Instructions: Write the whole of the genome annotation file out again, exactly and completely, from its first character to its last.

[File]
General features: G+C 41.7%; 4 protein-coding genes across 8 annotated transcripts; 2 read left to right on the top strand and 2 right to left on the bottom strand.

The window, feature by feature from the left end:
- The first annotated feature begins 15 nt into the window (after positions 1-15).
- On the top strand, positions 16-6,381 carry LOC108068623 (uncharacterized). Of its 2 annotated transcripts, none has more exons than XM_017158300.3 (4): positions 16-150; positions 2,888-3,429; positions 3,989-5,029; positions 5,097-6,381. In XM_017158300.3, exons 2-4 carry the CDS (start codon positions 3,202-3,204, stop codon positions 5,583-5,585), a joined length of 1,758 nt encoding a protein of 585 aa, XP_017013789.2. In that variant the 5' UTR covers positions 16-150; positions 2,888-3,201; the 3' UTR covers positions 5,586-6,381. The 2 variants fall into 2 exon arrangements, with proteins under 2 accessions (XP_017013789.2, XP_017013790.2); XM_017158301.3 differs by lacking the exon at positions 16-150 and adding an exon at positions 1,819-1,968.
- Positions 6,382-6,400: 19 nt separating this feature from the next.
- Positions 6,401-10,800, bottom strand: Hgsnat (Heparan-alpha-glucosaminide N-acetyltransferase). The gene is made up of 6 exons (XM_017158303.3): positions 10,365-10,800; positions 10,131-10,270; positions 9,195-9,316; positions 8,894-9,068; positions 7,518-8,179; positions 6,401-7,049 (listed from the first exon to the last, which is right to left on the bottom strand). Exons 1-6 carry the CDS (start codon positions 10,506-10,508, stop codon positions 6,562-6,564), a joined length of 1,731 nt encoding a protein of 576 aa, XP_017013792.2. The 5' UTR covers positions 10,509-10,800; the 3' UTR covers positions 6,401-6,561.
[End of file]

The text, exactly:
General features: G+C 41.7%; 4 protein-coding genes across 8 annotated transcripts; 2 read left to right on the top strand and 2 right to left on the bottom strand.

The window, feature by feature from the left end:
- The first annotated feature begins 15 nt into the window (after positions 1-15).
- On the top strand, positions 16-6,381 carry LOC108068623 (uncharacterized). Of its 2 annotated transcripts, none has more exons than XM_017158300.3 (4): positions 16-150; positions 2,888-3,429; positions 3,989-5,029; positions 5,097-6,381. In XM_017158300.3, exons 2-4 carry the CDS (start codon positions 3,202-3,204, stop codon positions 5,583-5,585), a joined length of 1,758 nt encoding a protein of 585 aa, XP_017013789.2. In that variant the 5' UTR covers positions 16-150; positions 2,888-3,201; the 3' UTR covers positions 5,586-6,381. The 2 variants fall into 2 exon arrangements, with proteins under 2 accessions (XP_017013789.2, XP_017013790.2); XM_017158301.3 differs by lacking the exon at positions 16-150 and adding an exon at positions 1,819-1,968.
- Positions 6,382-6,400: 19 nt separating this feature from the next.
- Positions 6,401-10,800, bottom strand: Hgsnat (Heparan-alpha-glucosaminide N-acetyltransferase). The gene is made up of 6 exons (XM_017158303.3): positions 10,365-10,800; positions 10,131-10,270; positions 9,195-9,316; positions 8,894-9,068; positions 7,518-8,179; positions 6,401-7,049 (listed from the first exon to the last, which is right to left on the bottom strand). Exons 1-6 carry the CDS (start codon positions 10,506-10,508, stop codon positions 6,562-6,564), a joined length of 1,731 nt encoding a protein of 576 aa, XP_017013792.2. The 5' UTR covers positions 10,509-10,800; the 3' UTR covers positions 6,401-6,561.